Author: Jennifer Saint
Publication: April 28, 2022 by Wildfire
Genre: Greek Mythology
Find it on: Amazon | Barnes & Noble | Kobo | Apple Books | Waterstones | Blackwell’s
The House of Atreus is cursed. A bloodline tainted by a generational cycle of violence and vengeance. This is the story of three women, their fates inextricably tied to this curse, and the fickle nature of men and gods.
The sister of Helen, wife of Agamemnon – her hopes of averting the curse are dashed when her sister is taken to Troy by the feckless Paris. Her husband raises a great army against them, and determines to win, whatever the cost.
Princess of Troy, and cursed by Apollo to see the future but never to be believed when she speaks of it. She is powerless in her knowledge that the city will fall.
The youngest daughter of Clytemnestra and Agamemnon, Elektra is horrified by the bloodletting of her kin. But, can she escape the curse, or is her own destiny also bound by violence?
It took me a while to read this because because although I did like the author’s previous book, Ariadne, I didn’t love it and I was worried I would feel the same about Elektra. But I shouldn’t have worried because I absolutely loved it. It’s even one of the best books I’ve read this year!
Elektra features three compelling women from Greek mythology that in the course of time become entwined into the infamous House of Atreus. First we got Clytemnestra, who became the wife to Agamemnon of Mycenae and is the twin sister of Helen. Secondly we’ve got Cassandra, princess of Troy who after denying Apollo became cursed with the gift of prophecies but to never be believed by anyone. And lastly but not least we have Elektra, daughter of Clytemnestra and Agamemnon.
Clytemnestra was my favorite character. She was really fascinating. After Agamemnon sacrificed their teenage daughter Iphigenia to appease the gods and to get fair winds to Troy, Clytemnestra is beyond stricken with grief and vows to take vengeance on her husband when he returns from the war with Troy. The scene of Iphigenia’s sacrifice is always a heart-wrenching one to read. The way she and her mother believe that she is to marry Achilles but instead Iphigenia gets killed by her own father is a difficult one. But Jennifer Saint wrote it perfectly. I could really feel Clytemnestra’s grief and I don’t blame her one bit for wanting to murder her husband for it.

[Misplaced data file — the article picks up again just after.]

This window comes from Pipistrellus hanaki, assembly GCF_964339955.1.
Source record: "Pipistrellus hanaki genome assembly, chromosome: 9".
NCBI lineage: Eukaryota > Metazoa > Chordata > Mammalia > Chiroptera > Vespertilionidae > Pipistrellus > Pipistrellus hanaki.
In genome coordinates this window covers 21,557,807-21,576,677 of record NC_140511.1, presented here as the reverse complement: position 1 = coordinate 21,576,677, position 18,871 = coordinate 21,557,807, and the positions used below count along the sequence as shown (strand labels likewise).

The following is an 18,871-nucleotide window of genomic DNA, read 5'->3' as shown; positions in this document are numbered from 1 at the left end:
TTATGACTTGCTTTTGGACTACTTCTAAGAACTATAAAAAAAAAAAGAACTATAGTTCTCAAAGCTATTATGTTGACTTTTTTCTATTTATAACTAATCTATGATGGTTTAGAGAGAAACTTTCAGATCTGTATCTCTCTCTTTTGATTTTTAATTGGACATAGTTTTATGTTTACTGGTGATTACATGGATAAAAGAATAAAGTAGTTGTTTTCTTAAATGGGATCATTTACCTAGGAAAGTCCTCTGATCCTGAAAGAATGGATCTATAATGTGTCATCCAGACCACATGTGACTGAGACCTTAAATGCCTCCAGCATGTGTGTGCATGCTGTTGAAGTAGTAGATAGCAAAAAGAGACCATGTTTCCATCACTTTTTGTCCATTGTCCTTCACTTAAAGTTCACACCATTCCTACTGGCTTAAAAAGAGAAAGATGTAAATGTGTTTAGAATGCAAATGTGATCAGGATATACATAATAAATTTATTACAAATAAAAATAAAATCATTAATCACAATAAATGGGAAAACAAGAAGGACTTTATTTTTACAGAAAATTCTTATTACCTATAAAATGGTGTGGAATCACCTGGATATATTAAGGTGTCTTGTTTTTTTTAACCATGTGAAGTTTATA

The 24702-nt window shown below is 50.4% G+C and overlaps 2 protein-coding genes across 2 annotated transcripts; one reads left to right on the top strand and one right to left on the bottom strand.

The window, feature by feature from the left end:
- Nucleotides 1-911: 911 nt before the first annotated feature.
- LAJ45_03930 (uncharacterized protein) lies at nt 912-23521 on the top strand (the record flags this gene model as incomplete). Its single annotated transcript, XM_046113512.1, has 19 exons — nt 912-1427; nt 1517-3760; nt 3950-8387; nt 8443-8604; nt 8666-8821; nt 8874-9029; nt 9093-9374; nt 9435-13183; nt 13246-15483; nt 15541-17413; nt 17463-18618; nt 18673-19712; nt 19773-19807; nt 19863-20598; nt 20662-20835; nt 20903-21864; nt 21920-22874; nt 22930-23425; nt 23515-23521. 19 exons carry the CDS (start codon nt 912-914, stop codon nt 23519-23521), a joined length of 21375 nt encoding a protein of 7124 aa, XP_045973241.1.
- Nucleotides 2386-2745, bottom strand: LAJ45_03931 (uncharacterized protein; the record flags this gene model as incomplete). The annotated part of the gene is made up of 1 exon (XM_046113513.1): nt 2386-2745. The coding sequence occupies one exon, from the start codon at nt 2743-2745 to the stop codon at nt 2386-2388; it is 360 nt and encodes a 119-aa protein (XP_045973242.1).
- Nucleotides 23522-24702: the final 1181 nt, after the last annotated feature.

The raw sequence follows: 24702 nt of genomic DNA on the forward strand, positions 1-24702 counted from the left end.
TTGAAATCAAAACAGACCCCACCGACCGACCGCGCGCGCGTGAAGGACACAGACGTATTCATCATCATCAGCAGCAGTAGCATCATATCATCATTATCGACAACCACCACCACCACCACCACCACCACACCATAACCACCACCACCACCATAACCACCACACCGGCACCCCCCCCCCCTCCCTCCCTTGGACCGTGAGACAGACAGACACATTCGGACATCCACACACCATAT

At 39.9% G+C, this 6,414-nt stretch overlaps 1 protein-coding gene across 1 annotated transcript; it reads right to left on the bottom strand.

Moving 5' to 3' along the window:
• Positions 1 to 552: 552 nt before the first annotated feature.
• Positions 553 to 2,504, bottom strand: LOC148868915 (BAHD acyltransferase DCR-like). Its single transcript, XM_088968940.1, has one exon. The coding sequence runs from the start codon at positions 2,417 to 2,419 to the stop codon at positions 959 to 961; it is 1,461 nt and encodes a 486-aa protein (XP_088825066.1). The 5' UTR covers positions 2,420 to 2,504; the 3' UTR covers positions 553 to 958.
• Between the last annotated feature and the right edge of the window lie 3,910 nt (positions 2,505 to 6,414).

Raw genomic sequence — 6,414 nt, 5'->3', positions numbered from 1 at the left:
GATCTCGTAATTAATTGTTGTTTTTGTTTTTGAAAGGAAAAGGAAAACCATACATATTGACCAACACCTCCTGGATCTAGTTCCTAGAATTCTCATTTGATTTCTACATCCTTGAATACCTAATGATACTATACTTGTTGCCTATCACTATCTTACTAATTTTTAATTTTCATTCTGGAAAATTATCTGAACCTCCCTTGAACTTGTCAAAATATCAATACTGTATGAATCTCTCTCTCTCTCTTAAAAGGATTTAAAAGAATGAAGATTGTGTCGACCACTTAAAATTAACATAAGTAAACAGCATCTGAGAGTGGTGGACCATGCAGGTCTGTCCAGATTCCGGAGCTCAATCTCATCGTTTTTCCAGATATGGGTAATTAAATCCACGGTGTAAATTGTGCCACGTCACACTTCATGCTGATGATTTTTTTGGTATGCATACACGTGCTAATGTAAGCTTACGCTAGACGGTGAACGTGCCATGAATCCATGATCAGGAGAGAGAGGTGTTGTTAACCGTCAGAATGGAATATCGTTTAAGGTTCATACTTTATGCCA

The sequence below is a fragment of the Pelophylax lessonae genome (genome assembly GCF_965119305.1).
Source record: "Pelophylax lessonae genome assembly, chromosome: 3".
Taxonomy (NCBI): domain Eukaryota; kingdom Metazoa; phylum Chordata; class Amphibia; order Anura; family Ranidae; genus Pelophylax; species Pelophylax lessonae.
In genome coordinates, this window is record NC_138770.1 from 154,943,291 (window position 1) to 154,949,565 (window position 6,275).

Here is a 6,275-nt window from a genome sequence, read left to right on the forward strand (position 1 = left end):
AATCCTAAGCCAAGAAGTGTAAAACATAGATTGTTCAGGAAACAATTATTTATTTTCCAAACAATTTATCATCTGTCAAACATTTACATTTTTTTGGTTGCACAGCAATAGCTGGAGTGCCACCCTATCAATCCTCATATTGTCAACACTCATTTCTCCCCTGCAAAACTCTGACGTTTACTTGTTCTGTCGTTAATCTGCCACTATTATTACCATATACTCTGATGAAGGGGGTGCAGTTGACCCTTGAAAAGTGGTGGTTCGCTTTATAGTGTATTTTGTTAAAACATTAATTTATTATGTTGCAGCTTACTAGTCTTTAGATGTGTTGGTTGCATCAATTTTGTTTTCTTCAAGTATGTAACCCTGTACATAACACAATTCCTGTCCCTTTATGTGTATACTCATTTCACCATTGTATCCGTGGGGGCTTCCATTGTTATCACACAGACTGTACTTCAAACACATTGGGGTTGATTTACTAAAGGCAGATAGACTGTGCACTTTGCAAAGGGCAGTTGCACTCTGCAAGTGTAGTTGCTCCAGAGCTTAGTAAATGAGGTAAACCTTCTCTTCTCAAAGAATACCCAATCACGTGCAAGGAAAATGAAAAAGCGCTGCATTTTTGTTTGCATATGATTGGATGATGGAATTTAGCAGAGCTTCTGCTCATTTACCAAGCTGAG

Cassandra has always been such a fascinating character to me. She’s a priestess of Apollo and wants nothing more than receive visions from the god that she venerates so much even though her mother warned her about how hard such gifts can be. One day she does receive this gift from Apollo but denies his lustful advances toward her and in turn Apollo curses her with never to be believed is she receives a prophecy. She’s the only one who knows that the return of his brother Paris means the end of Troy, especially when he brings back Helen of Sparta.
Elektra was the character that I struggled with the most. Her father left for war with Troy when she was still very young. And after her older sister Iphigenia got sacrificed by him and her mother returned as a ghost, not paying any attention to her anymore… well, I really felt for her. All she wanted was for her father to return and make everything right again. Although I felt bad for her, I also was very torn about her loyalty to the father that killed her sister. She just saw it as the will of the gods. So it wasn’t very surprising that her relationship with her mother was very strained, to say the least. But I also thought she was one of the most fascinating characters in the book.
Jennifer Saint’s writing was truly beautiful. I couldn’t get enough of the way she described everything. It was mesmerizing and transformed me back to ancient Greece, which is not an easy thing to do, I’m sure. I can’t remember being this taken with it with her book about Ariadne. But oh I can’t wait to dive into the next novel, Atalanta. I hope that it will be just as amazing as Elektra.
Overall, Elektra is a reimagining of the Trojan War told through the points of view of Clytemnestra, Cassandra and Elektra. This tale has been retold so many times before and I’ve read my fair share of them but Jennifer Saint managed to do this in a fresh, poignant and heartbreaking way. This book simply consumed me!
About the author:
Jennifer Saint grew up reading Greek mythology and was always drawn to the untold stories hidden within the myths. After thirteen years as a high school English teacher, she wrote ARIADNE which tells the legend of Theseus and the Minotaur from the perspective of Ariadne – the woman who made it happen. Jennifer Saint is now a full-time author, living in Yorkshire, England, with her husband and two children. Both ARIADNE and ELEKTRA are Sunday Times bestsellers.